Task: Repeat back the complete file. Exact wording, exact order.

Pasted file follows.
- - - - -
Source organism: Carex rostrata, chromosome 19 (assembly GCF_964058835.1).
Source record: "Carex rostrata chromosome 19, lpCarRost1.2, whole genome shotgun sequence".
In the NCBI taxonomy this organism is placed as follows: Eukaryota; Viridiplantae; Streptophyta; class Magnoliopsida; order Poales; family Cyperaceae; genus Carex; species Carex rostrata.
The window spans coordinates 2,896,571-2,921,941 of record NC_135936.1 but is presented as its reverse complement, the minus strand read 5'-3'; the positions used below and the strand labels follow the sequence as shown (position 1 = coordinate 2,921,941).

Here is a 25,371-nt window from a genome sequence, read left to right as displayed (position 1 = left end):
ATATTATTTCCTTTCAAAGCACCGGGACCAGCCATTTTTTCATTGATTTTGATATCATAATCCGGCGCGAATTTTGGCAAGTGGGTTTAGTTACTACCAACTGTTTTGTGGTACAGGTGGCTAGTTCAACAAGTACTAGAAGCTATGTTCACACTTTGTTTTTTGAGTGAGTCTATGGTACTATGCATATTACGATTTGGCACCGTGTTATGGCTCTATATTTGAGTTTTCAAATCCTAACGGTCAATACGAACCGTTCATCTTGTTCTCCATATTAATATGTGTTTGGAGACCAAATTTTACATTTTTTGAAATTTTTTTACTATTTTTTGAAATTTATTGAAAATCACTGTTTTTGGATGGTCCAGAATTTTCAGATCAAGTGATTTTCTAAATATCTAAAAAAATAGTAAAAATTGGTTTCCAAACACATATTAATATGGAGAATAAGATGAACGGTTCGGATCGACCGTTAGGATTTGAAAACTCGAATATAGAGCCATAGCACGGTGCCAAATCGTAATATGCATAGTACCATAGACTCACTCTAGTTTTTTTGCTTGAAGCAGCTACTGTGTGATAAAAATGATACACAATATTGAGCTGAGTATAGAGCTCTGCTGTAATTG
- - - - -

Source organism: Carex rostrata, chromosome 19 (assembly GCF_964058835.1).
Source record: "Carex rostrata chromosome 19, lpCarRost1.2, whole genome shotgun sequence".
In the NCBI taxonomy this organism is placed as follows: Eukaryota; Viridiplantae; Streptophyta; class Magnoliopsida; order Poales; family Cyperaceae; genus Carex; species Carex rostrata.
The window spans coordinates 2,896,571-2,921,941 of record NC_135936.1 but is presented as its reverse complement, the minus strand read 5'-3'; the positions used below and the strand labels follow the sequence as shown (position 1 = coordinate 2,921,941).

Here is a 25,371-nt window from a genome sequence, read left to right as displayed (position 1 = left end):
ATATTATTTCCTTTCAAAGCACCGGGACCAGCCATTTTTTCATTGATTTTGATATCATAATCCGGCGCGAATTTTGGCAAGTGGGTTTAGTTACTACCAACTGTTTTGTGGTACAGGTGGCTAGTTCAACAAGTACTAGAAGCTATGTTCACACTTTGTTTTTTGAGTGAGTCTATGGTACTATGCATATTACGATTTGGCACCGTGTTATGGCTCTATATTTGAGTTTTCAAATCCTAACGGTCAATACGAACCGTTCATCTTGTTCTCCATATTAATATGTGTTTGGAGACCAAATTTTACATTTTTTGAAATTTTTTTACTATTTTTTGAAATTTATTGAAAATCACTGTTTTTGGATGGTCCAGAATTTTCAGATCAAGTGATTTTCTAAATATCTAAAAAAATAGTAAAAATTGGTTTCCAAACACATATTAATATGGAGAATAAGATGAACGGTTCGGATCGACCGTTAGGATTTGAAAACTCGAATATAGAGCCATAGCACGGTGCCAAATCGTAATATGCATAGTACCATAGACTCACTCTAGTTTTTTTGCTTGAAGCAGCTACTGTGTGATAAAAATGATACACAATATTGAGCTGAGTATAGAGCTCTGCTGTAATTG